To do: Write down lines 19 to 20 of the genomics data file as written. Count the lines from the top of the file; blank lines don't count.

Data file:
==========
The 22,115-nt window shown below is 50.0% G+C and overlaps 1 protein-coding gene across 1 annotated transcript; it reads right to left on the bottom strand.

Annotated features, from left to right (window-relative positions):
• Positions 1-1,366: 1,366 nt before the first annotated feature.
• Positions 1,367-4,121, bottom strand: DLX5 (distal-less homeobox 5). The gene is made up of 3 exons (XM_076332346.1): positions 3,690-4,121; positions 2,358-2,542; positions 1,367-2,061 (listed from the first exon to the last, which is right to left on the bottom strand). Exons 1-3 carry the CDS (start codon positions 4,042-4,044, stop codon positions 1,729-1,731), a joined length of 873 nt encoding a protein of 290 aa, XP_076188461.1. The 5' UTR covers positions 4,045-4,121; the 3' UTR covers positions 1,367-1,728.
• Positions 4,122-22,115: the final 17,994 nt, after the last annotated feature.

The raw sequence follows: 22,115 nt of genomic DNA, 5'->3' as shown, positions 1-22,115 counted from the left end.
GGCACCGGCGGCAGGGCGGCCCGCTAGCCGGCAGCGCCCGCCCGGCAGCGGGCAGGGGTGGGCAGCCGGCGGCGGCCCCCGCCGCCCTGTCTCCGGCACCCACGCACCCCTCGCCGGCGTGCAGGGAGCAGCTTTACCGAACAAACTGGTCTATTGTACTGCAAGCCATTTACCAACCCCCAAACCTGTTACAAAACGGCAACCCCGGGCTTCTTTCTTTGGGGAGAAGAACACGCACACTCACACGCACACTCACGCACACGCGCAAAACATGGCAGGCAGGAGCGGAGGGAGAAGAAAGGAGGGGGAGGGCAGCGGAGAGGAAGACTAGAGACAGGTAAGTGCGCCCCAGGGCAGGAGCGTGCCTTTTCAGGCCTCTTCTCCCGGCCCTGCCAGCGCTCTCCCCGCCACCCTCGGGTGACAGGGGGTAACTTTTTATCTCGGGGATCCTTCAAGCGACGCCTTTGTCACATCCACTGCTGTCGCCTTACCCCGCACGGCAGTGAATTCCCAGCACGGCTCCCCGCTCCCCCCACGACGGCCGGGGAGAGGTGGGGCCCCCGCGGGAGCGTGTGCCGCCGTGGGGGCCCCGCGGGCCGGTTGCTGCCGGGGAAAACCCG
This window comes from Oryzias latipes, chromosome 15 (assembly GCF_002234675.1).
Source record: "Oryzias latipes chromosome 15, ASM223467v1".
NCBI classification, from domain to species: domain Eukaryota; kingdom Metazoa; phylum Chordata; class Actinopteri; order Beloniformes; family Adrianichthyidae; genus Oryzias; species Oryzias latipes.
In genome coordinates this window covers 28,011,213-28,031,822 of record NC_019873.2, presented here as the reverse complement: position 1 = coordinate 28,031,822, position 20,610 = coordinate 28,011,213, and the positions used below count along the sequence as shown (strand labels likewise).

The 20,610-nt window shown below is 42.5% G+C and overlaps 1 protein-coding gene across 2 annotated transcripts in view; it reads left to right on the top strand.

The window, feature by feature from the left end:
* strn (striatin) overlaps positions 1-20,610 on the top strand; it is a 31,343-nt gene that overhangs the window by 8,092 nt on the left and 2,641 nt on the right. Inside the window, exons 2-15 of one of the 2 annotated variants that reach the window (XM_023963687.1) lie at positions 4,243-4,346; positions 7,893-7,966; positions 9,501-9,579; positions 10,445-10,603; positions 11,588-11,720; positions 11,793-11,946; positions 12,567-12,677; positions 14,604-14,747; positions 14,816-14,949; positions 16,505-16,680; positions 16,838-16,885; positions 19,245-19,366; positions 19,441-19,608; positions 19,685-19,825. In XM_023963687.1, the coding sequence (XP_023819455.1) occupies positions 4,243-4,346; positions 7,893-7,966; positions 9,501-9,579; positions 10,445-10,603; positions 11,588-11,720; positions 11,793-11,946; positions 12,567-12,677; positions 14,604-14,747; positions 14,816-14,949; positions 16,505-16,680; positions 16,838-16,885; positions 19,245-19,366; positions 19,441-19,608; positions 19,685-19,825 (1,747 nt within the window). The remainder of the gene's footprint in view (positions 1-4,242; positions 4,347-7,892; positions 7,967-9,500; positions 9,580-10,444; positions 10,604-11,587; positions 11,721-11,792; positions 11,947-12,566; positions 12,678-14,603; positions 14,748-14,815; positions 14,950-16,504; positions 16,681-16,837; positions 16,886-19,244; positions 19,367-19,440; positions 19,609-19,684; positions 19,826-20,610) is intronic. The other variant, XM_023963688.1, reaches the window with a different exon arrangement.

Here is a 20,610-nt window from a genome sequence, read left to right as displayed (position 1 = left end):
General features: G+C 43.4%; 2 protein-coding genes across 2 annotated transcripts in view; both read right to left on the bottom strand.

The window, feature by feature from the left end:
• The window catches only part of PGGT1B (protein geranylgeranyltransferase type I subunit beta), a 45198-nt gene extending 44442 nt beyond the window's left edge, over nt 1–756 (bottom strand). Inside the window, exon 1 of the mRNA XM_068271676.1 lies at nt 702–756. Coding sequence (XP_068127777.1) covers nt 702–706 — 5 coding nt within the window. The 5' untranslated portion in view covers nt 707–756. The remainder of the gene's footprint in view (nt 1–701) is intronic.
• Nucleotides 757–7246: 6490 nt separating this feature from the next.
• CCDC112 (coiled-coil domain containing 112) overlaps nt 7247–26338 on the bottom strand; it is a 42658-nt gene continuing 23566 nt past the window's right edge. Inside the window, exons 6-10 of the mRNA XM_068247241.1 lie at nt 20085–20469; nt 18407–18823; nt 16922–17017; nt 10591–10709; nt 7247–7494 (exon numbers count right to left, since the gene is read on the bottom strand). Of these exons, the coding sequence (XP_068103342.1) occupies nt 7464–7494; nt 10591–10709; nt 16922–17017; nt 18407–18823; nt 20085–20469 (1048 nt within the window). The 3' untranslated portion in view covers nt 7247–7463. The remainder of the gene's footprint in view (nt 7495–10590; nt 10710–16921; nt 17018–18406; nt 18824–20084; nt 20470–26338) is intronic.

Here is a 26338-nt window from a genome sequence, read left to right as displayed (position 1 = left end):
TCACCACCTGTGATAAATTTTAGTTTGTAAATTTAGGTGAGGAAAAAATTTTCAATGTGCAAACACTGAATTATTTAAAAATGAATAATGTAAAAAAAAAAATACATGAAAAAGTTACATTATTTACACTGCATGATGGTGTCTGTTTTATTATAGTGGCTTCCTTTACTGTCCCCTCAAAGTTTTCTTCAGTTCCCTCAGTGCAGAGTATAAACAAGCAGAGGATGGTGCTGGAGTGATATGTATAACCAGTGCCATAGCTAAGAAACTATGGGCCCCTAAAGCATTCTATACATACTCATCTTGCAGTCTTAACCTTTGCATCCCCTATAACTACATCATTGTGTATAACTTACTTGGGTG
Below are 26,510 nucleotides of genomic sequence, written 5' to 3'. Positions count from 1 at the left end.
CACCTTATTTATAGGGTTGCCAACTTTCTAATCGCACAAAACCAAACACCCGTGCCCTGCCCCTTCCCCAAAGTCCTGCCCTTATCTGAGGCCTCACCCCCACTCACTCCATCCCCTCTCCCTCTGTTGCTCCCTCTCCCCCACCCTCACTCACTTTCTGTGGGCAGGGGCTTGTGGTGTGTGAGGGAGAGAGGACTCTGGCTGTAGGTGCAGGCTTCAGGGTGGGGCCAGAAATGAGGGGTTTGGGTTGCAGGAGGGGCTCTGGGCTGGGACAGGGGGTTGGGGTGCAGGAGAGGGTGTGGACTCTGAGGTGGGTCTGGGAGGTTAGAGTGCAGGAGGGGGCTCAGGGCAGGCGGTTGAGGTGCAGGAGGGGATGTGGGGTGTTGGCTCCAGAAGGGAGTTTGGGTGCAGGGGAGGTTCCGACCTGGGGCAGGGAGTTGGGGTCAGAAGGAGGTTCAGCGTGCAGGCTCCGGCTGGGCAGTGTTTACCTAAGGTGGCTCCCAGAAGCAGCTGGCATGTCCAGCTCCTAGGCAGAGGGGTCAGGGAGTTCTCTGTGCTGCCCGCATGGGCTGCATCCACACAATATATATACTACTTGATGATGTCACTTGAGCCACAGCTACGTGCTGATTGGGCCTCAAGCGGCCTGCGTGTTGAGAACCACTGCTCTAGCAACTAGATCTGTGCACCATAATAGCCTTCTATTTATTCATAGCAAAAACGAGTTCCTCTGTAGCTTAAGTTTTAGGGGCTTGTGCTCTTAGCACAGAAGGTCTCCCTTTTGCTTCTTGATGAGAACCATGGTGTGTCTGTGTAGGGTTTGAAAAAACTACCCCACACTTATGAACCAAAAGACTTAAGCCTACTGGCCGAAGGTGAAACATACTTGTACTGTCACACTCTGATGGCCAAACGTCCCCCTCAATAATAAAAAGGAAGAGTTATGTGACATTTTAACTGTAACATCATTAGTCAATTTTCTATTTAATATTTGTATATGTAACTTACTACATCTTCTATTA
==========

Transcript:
• Nucleotides 757–7246: 6490 nt separating this feature from the next.
• CCDC112 (coiled-coil domain containing 112) overlaps nt 7247–26338 on the bottom strand; it is a 42658-nt gene continuing 23566 nt past the window's right edge. Inside the window, exons 6-10 of the mRNA XM_068247241.1 lie at nt 20085–20469; nt 18407–18823; nt 16922–17017; nt 10591–10709; nt 7247–7494 (exon numbers count right to left, since the gene is read on the bottom strand). Of these exons, the coding sequence (XP_068103342.1) occupies nt 7464–7494; nt 10591–10709; nt 16922–17017; nt 18407–18823; nt 20085–20469 (1048 nt within the window). The 3' untranslated portion in view covers nt 7247–7463. The remainder of the gene's footprint in view (nt 7495–10590; nt 10710–16921; nt 17018–18406; nt 18824–20084; nt 20470–26338) is intronic.